According to Hirsch and Williams, the two versions —theirs and Schrader's— "are 80 percent the same," perhaps failing to recognize that 1/5 of a movie being taken away from a director is still fairly substantial. Accounts from those who have seen the producers' cut say it doesn't have the trademark stamp of Schrader's work and is a far more "conventional" movie. And some of the changes to Schrader's movie included "tightened pacing, the recutting of several action scenes, and the removal of a voiceover narration." But, 80 percent the same, right?

For his part, Refn calls the dispute "artistic disrespect," siding with Schrader in the matter, and notes Cage is upset as well, adding that the actor “is very frustrated because, in his mind, he and Paul made a great movie that both of them are very proud of —and for that to be taken away from them, it doesn’t make any sense.”

No word yet on an official release date for "The Dying Of The Light," though the producers say "it’s coming out before the end of the year." But we'd reckon there's probably a lot more to come from all sides before the film arrives in cinemas.

wilder

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Re: Paul Schrader
« Reply #71 on: May 17, 2015, 04:50:46 PM »
+1
Paul Schrader Gets Final Cut On L.A. Noirish ‘Dog Eat Dog’ From Eddie Bunker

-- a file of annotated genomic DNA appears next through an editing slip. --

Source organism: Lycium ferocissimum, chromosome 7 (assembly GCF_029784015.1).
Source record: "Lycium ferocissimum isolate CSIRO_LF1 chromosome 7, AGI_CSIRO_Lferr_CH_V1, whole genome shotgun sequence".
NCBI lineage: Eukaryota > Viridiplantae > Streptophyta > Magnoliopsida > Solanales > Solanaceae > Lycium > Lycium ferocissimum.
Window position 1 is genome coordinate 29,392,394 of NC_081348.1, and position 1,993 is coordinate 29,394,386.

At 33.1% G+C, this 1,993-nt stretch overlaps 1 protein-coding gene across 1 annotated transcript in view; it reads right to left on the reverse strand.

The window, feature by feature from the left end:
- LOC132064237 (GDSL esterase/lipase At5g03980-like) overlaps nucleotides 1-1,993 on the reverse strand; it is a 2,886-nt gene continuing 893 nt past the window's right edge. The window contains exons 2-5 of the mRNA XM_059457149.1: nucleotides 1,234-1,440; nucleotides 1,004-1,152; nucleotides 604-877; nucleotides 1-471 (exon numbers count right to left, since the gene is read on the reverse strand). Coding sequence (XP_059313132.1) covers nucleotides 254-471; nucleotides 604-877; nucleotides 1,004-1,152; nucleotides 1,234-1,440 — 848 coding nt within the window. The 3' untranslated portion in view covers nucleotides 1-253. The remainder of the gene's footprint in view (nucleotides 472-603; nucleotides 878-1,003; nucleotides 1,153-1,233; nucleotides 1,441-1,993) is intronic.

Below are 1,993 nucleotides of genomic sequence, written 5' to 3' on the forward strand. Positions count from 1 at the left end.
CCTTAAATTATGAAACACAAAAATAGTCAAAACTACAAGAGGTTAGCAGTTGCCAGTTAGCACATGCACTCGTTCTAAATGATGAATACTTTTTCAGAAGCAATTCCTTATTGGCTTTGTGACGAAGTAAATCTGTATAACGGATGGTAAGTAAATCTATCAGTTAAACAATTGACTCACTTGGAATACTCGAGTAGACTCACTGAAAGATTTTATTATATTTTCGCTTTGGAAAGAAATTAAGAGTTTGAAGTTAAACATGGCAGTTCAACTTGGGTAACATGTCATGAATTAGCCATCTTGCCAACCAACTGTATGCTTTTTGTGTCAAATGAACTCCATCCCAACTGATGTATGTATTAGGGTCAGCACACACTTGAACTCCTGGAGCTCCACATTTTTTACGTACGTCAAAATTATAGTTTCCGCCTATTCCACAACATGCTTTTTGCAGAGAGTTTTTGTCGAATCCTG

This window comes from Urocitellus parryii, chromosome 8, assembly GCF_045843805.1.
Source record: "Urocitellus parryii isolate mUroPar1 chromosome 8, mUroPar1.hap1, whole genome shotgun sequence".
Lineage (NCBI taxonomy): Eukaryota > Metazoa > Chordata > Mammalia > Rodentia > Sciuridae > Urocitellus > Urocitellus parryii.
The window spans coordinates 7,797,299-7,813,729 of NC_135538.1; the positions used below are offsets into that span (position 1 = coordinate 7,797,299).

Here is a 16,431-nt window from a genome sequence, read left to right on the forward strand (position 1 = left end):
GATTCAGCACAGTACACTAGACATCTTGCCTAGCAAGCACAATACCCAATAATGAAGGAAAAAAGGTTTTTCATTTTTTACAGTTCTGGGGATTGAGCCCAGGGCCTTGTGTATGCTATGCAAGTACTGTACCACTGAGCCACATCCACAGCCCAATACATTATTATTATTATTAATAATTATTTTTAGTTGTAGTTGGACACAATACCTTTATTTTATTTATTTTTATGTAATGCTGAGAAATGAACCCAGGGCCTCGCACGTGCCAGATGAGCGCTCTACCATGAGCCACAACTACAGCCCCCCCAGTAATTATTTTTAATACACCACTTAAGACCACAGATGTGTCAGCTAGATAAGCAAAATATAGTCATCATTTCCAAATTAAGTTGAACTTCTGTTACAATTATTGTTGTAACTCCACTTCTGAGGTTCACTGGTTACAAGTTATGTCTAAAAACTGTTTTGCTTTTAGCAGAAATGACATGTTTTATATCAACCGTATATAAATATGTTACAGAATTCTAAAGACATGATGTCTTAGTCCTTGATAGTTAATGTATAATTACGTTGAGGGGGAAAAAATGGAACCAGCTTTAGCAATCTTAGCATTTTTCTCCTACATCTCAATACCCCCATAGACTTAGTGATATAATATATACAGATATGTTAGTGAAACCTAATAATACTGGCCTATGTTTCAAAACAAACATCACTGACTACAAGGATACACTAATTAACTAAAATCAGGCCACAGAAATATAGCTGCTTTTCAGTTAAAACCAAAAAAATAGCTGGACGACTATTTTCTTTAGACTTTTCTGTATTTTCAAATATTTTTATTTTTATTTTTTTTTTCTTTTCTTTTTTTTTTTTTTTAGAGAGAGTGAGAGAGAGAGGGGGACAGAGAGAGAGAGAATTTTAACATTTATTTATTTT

via Deadline



EXCLUSIVE: Arclight Films and Pure Dopamine are teaming director Paul Schrader with Nicolas Cage for Dog Eat Dog, a gritty crime thriller based on the celebrated book by Eddie Bunker. The film, just acquired by Arclight, will be scripted by Matt Wilder and Paul Schrader. Set deep in the underbelly of Los Angeles, pic is a gritty contemporary crime thriller about a trio of ex-cons hired for a kidnapping. When the abduction goes awry and gets completely out of control, the cons find themselves on the run, vowing to stay out of prison at all costs. Production begins in October.

“Ed Bunker is the crime writer’s crime writer,”‘ said Schrader. “He’s in the pantheon and one of the main people who define modern crime writing. He lived the life and lived to tell the story. Dog Eat Dog is Bunker at his best.”

Producers are Mark Earl Burman and David Hillary of Pure Dopamine. Executive Producers are Gary Hamilton, Don Rivers, Tim Peternel, Shaun Redick and Ray Mansfield.

“We’re absolutely thrilled to be working industry legends like Paul Schrader and Nicolas Cage as well as accomplished producers Mark Earl Burman and David Hillary of Pure Dopamine,” said Gary Hamilton, Managing Director of Arclight Films. “Dog Eat Dog has all the elements of a global commercial hit and the team to make it happen. We’re excited to introduce the film to buyers for the first time in Cannes.”

Arclight Films is handling international sales and introducing the film here at Cannes. Movie Packaging Co is handling additional sales. Cage is repped by CAA and at Link Entertainment. Schrader is repped by Parseghian Planco, and Jeff Berg at Resolution. Bunker and his Estate are represented by Jeanne Field at Windfall Management.

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Eddie Bunker has been a consultant on many of Michael Mann's movies. I'm a big fan of his book No Beast So Fierce, which served as source material for Straight Time (1978) and later as a reference point for DeNiro's character in Heat. Here's hoping Schrader can pull himself from the depths this go around.